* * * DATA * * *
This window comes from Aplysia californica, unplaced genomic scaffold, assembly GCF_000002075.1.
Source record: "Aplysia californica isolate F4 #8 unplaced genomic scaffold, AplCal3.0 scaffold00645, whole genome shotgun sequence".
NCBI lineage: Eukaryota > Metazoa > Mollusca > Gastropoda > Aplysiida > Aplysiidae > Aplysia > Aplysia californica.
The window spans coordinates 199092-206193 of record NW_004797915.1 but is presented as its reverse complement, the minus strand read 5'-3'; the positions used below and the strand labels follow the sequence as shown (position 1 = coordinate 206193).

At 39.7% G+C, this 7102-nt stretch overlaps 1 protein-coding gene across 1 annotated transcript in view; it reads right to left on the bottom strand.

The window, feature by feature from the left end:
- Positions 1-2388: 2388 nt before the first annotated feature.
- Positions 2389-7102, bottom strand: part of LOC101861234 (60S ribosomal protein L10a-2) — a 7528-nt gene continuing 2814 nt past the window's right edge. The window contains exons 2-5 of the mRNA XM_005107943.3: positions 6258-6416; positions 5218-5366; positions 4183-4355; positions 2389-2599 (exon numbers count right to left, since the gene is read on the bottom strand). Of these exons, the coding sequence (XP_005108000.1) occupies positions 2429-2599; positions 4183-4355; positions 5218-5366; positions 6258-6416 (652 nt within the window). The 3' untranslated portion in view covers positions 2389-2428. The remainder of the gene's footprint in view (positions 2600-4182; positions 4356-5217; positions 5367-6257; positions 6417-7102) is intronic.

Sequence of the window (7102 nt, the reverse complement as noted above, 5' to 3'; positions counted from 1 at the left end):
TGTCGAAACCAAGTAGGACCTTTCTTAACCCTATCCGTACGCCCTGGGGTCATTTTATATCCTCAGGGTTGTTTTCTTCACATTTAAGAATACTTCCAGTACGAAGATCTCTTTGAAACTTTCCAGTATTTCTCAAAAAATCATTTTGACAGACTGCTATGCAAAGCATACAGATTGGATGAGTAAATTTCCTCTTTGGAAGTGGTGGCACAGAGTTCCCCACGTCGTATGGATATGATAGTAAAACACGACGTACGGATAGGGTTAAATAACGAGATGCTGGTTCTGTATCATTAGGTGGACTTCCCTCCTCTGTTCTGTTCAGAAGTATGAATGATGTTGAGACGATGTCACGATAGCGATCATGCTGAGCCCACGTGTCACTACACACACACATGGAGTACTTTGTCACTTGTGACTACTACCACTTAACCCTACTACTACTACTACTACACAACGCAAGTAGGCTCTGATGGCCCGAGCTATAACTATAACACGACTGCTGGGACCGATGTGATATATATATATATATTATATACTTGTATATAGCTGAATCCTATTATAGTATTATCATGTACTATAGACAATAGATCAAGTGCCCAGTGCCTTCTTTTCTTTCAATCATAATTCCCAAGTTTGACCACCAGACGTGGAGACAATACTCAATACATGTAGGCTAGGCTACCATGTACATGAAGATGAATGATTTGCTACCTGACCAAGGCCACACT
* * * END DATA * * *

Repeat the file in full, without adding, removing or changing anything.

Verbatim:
This window comes from Aplysia californica, unplaced genomic scaffold, assembly GCF_000002075.1.
Source record: "Aplysia californica isolate F4 #8 unplaced genomic scaffold, AplCal3.0 scaffold00645, whole genome shotgun sequence".
NCBI lineage: Eukaryota > Metazoa > Mollusca > Gastropoda > Aplysiida > Aplysiidae > Aplysia > Aplysia californica.
The window spans coordinates 199092-206193 of record NW_004797915.1 but is presented as its reverse complement, the minus strand read 5'-3'; the positions used below and the strand labels follow the sequence as shown (position 1 = coordinate 206193).

At 39.7% G+C, this 7102-nt stretch overlaps 1 protein-coding gene across 1 annotated transcript in view; it reads right to left on the bottom strand.

The window, feature by feature from the left end:
- Positions 1-2388: 2388 nt before the first annotated feature.
- Positions 2389-7102, bottom strand: part of LOC101861234 (60S ribosomal protein L10a-2) — a 7528-nt gene continuing 2814 nt past the window's right edge. The window contains exons 2-5 of the mRNA XM_005107943.3: positions 6258-6416; positions 5218-5366; positions 4183-4355; positions 2389-2599 (exon numbers count right to left, since the gene is read on the bottom strand). Of these exons, the coding sequence (XP_005108000.1) occupies positions 2429-2599; positions 4183-4355; positions 5218-5366; positions 6258-6416 (652 nt within the window). The 3' untranslated portion in view covers positions 2389-2428. The remainder of the gene's footprint in view (positions 2600-4182; positions 4356-5217; positions 5367-6257; positions 6417-7102) is intronic.

Sequence of the window (7102 nt, the reverse complement as noted above, 5' to 3'; positions counted from 1 at the left end):
TGTCGAAACCAAGTAGGACCTTTCTTAACCCTATCCGTACGCCCTGGGGTCATTTTATATCCTCAGGGTTGTTTTCTTCACATTTAAGAATACTTCCAGTACGAAGATCTCTTTGAAACTTTCCAGTATTTCTCAAAAAATCATTTTGACAGACTGCTATGCAAAGCATACAGATTGGATGAGTAAATTTCCTCTTTGGAAGTGGTGGCACAGAGTTCCCCACGTCGTATGGATATGATAGTAAAACACGACGTACGGATAGGGTTAAATAACGAGATGCTGGTTCTGTATCATTAGGTGGACTTCCCTCCTCTGTTCTGTTCAGAAGTATGAATGATGTTGAGACGATGTCACGATAGCGATCATGCTGAGCCCACGTGTCACTACACACACACATGGAGTACTTTGTCACTTGTGACTACTACCACTTAACCCTACTACTACTACTACTACACAACGCAAGTAGGCTCTGATGGCCCGAGCTATAACTATAACACGACTGCTGGGACCGATGTGATATATATATATATATTATATACTTGTATATAGCTGAATCCTATTATAGTATTATCATGTACTATAGACAATAGATCAAGTGCCCAGTGCCTTCTTTTCTTTCAATCATAATTCCCAAGTTTGACCACCAGACGTGGAGACAATACTCAATACATGTAGGCTAGGCTACCATGTACATGAAGATGAATGATTTGCTACCTGACCAAGGCCACACT